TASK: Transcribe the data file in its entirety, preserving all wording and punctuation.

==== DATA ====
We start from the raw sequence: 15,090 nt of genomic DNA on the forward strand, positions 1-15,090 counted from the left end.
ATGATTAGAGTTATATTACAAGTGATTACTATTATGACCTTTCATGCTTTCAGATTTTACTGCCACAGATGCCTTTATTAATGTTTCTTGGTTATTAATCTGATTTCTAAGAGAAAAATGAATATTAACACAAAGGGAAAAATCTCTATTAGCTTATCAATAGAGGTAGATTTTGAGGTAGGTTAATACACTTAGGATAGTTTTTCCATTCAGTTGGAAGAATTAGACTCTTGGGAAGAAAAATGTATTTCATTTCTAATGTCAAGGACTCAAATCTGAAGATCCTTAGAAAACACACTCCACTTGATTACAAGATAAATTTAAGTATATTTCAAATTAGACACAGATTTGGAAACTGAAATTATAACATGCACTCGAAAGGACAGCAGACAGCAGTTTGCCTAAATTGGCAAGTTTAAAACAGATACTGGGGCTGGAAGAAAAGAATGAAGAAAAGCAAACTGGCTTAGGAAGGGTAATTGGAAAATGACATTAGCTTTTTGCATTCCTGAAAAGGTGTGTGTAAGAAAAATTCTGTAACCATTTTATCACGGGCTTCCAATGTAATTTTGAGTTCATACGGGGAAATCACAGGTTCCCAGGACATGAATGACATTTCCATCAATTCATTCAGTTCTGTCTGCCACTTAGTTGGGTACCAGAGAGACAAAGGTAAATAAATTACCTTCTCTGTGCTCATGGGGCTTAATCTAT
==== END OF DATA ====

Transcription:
We start from the raw sequence: 15,090 nt of genomic DNA on the forward strand, positions 1-15,090 counted from the left end.
ATGATTAGAGTTATATTACAAGTGATTACTATTATGACCTTTCATGCTTTCAGATTTTACTGCCACAGATGCCTTTATTAATGTTTCTTGGTTATTAATCTGATTTCTAAGAGAAAAATGAATATTAACACAAAGGGAAAAATCTCTATTAGCTTATCAATAGAGGTAGATTTTGAGGTAGGTTAATACACTTAGGATAGTTTTTCCATTCAGTTGGAAGAATTAGACTCTTGGGAAGAAAAATGTATTTCATTTCTAATGTCAAGGACTCAAATCTGAAGATCCTTAGAAAACACACTCCACTTGATTACAAGATAAATTTAAGTATATTTCAAATTAGACACAGATTTGGAAACTGAAATTATAACATGCACTCGAAAGGACAGCAGACAGCAGTTTGCCTAAATTGGCAAGTTTAAAACAGATACTGGGGCTGGAAGAAAAGAATGAAGAAAAGCAAACTGGCTTAGGAAGGGTAATTGGAAAATGACATTAGCTTTTTGCATTCCTGAAAAGGTGTGTGTAAGAAAAATTCTGTAACCATTTTATCACGGGCTTCCAATGTAATTTTGAGTTCATACGGGGAAATCACAGGTTCCCAGGACATGAATGACATTTCCATCAATTCATTCAGTTCTGTCTGCCACTTAGTTGGGTACCAGAGAGACAAAGGTAAATAAATTACCTTCTCTGTGCTCATGGGGCTTAATCTAT